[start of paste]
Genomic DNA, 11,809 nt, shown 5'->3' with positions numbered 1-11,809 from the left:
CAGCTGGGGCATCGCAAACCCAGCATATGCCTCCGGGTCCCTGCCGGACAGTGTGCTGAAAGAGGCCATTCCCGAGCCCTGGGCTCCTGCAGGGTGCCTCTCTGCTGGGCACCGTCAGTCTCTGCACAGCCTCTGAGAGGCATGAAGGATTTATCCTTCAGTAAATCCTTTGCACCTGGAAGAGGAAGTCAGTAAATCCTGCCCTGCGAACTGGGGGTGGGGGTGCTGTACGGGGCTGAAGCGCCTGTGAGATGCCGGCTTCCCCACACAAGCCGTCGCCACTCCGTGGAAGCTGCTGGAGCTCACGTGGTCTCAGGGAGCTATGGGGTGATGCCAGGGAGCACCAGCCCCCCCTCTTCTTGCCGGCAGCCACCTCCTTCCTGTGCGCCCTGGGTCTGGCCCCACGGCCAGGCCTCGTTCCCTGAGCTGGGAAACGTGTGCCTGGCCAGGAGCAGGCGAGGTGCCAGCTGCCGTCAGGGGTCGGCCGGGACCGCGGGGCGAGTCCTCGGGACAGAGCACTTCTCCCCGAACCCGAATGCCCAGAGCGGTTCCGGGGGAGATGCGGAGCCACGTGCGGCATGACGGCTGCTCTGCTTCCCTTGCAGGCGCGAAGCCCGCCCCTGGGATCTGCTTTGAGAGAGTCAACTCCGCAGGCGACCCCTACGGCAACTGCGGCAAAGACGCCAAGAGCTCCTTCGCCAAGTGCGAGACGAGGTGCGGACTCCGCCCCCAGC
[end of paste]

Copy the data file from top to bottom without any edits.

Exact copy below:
Genomic DNA, 11,809 nt, shown 5'->3' with positions numbered 1-11,809 from the left:
CAGCTGGGGCATCGCAAACCCAGCATATGCCTCCGGGTCCCTGCCGGACAGTGTGCTGAAAGAGGCCATTCCCGAGCCCTGGGCTCCTGCAGGGTGCCTCTCTGCTGGGCACCGTCAGTCTCTGCACAGCCTCTGAGAGGCATGAAGGATTTATCCTTCAGTAAATCCTTTGCACCTGGAAGAGGAAGTCAGTAAATCCTGCCCTGCGAACTGGGGGTGGGGGTGCTGTACGGGGCTGAAGCGCCTGTGAGATGCCGGCTTCCCCACACAAGCCGTCGCCACTCCGTGGAAGCTGCTGGAGCTCACGTGGTCTCAGGGAGCTATGGGGTGATGCCAGGGAGCACCAGCCCCCCCTCTTCTTGCCGGCAGCCACCTCCTTCCTGTGCGCCCTGGGTCTGGCCCCACGGCCAGGCCTCGTTCCCTGAGCTGGGAAACGTGTGCCTGGCCAGGAGCAGGCGAGGTGCCAGCTGCCGTCAGGGGTCGGCCGGGACCGCGGGGCGAGTCCTCGGGACAGAGCACTTCTCCCCGAACCCGAATGCCCAGAGCGGTTCCGGGGGAGATGCGGAGCCACGTGCGGCATGACGGCTGCTCTGCTTCCCTTGCAGGCGCGAAGCCCGCCCCTGGGATCTGCTTTGAGAGAGTCAACTCCGCAGGCGACCCCTACGGCAACTGCGGCAAAGACGCCAAGAGCTCCTTCGCCAAGTGCGAGACGAGGTGCGGACTCCGCCCCCAGC